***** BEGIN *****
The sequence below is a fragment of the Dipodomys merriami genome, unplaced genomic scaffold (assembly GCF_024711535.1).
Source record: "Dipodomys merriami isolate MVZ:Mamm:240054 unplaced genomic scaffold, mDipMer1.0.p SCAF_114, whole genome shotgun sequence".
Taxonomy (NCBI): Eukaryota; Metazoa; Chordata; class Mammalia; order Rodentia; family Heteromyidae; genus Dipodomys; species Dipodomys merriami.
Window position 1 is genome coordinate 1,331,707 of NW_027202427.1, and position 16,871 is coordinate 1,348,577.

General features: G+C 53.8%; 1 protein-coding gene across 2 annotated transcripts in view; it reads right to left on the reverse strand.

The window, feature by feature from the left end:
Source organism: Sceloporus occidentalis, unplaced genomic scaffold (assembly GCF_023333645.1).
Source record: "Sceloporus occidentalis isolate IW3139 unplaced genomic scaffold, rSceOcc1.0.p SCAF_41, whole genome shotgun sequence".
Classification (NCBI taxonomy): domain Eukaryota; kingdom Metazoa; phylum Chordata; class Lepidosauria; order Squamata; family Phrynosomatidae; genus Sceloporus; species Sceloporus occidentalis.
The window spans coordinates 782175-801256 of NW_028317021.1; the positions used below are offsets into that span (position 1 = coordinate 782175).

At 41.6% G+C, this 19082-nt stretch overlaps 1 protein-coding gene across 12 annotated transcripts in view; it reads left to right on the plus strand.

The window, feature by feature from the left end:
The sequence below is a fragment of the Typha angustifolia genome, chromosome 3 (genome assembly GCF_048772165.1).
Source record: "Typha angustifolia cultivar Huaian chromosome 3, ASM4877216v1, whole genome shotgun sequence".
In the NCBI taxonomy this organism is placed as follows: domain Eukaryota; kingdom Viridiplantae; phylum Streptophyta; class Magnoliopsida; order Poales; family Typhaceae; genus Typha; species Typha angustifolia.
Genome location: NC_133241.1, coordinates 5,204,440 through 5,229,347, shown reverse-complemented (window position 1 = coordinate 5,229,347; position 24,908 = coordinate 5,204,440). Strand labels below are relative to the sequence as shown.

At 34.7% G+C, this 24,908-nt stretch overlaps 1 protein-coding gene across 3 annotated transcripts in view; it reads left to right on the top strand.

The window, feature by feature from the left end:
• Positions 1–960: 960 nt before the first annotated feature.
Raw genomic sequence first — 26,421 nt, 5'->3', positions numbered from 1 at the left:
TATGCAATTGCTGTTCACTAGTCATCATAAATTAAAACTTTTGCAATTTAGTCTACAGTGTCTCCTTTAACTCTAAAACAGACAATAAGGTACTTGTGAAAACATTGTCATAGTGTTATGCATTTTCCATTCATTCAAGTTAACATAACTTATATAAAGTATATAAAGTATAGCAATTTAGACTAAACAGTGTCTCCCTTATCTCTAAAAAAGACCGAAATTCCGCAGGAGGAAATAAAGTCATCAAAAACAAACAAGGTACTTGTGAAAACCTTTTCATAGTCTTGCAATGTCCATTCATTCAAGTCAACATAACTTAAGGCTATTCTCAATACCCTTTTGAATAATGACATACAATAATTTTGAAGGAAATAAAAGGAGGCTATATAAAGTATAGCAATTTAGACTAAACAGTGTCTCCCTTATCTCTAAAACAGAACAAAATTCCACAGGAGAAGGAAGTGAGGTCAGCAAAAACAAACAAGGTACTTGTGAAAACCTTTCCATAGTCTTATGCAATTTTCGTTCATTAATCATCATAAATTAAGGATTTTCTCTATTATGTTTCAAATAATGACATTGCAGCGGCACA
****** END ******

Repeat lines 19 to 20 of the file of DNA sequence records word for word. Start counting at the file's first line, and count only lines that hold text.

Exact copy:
• Positions 1–960: 960 nt before the first annotated feature.
Raw genomic sequence first — 26,421 nt, 5'->3', positions numbered from 1 at the left: